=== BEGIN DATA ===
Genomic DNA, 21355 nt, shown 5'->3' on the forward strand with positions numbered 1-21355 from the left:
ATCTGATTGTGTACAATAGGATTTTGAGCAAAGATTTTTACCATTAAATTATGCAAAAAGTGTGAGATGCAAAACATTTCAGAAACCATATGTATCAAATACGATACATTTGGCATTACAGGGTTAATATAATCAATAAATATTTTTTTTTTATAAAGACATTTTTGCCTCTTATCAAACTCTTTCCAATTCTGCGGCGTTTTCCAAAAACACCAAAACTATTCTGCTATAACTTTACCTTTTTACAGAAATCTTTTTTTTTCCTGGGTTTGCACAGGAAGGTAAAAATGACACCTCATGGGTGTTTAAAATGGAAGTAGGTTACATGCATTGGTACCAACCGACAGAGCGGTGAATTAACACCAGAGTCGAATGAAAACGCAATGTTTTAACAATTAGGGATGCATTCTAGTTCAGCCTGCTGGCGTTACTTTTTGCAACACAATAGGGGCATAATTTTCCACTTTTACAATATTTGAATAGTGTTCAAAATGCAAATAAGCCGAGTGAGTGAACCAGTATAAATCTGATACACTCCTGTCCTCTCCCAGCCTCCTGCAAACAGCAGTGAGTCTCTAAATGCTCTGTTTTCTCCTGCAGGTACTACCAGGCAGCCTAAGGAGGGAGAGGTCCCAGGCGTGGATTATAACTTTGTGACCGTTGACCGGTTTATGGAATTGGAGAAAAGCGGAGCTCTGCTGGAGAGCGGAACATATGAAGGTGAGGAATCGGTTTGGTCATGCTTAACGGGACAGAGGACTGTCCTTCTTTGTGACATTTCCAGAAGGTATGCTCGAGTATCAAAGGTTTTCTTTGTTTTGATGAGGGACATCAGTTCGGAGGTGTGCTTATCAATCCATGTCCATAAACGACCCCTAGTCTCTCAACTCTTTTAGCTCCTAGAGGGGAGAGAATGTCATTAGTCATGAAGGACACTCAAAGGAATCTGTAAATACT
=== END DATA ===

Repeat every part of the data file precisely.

Genomic DNA, 21355 nt, shown 5'->3' on the forward strand with positions numbered 1-21355 from the left:
ATCTGATTGTGTACAATAGGATTTTGAGCAAAGATTTTTACCATTAAATTATGCAAAAAGTGTGAGATGCAAAACATTTCAGAAACCATATGTATCAAATACGATACATTTGGCATTACAGGGTTAATATAATCAATAAATATTTTTTTTTTATAAAGACATTTTTGCCTCTTATCAAACTCTTTCCAATTCTGCGGCGTTTTCCAAAAACACCAAAACTATTCTGCTATAACTTTACCTTTTTACAGAAATCTTTTTTTTTCCTGGGTTTGCACAGGAAGGTAAAAATGACACCTCATGGGTGTTTAAAATGGAAGTAGGTTACATGCATTGGTACCAACCGACAGAGCGGTGAATTAACACCAGAGTCGAATGAAAACGCAATGTTTTAACAATTAGGGATGCATTCTAGTTCAGCCTGCTGGCGTTACTTTTTGCAACACAATAGGGGCATAATTTTCCACTTTTACAATATTTGAATAGTGTTCAAAATGCAAATAAGCCGAGTGAGTGAACCAGTATAAATCTGATACACTCCTGTCCTCTCCCAGCCTCCTGCAAACAGCAGTGAGTCTCTAAATGCTCTGTTTTCTCCTGCAGGTACTACCAGGCAGCCTAAGGAGGGAGAGGTCCCAGGCGTGGATTATAACTTTGTGACCGTTGACCGGTTTATGGAATTGGAGAAAAGCGGAGCTCTGCTGGAGAGCGGAACATATGAAGGTGAGGAATCGGTTTGGTCATGCTTAACGGGACAGAGGACTGTCCTTCTTTGTGACATTTCCAGAAGGTATGCTCGAGTATCAAAGGTTTTCTTTGTTTTGATGAGGGACATCAGTTCGGAGGTGTGCTTATCAATCCATGTCCATAAACGACCCCTAGTCTCTCAACTCTTTTAGCTCCTAGAGGGGAGAGAATGTCATTAGTCATGAAGGACACTCAAAGGAATCTGTAAATACT